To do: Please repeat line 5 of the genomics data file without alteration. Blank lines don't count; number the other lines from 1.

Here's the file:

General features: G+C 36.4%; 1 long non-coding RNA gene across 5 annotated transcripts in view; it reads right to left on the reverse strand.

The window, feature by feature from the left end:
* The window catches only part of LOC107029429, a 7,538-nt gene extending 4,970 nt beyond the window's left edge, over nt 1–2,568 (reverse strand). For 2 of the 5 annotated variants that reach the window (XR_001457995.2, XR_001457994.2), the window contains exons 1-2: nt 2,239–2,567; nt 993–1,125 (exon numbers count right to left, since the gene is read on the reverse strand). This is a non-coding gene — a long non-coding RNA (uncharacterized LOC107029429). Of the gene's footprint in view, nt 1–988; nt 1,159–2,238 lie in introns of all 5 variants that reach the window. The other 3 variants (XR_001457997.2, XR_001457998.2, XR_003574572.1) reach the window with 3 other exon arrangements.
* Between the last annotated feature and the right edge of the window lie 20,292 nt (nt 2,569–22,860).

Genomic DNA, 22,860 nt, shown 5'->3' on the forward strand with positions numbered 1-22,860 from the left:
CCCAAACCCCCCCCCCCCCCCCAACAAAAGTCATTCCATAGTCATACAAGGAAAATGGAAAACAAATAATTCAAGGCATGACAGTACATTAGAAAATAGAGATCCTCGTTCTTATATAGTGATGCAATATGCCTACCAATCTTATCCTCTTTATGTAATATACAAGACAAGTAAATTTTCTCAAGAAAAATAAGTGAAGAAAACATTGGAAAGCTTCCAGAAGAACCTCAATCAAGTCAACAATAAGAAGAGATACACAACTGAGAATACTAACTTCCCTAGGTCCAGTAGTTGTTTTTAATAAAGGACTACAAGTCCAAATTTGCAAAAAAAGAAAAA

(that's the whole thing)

Genomic DNA, 22,860 nt, shown 5'->3' on the forward strand with positions numbered 1-22,860 from the left: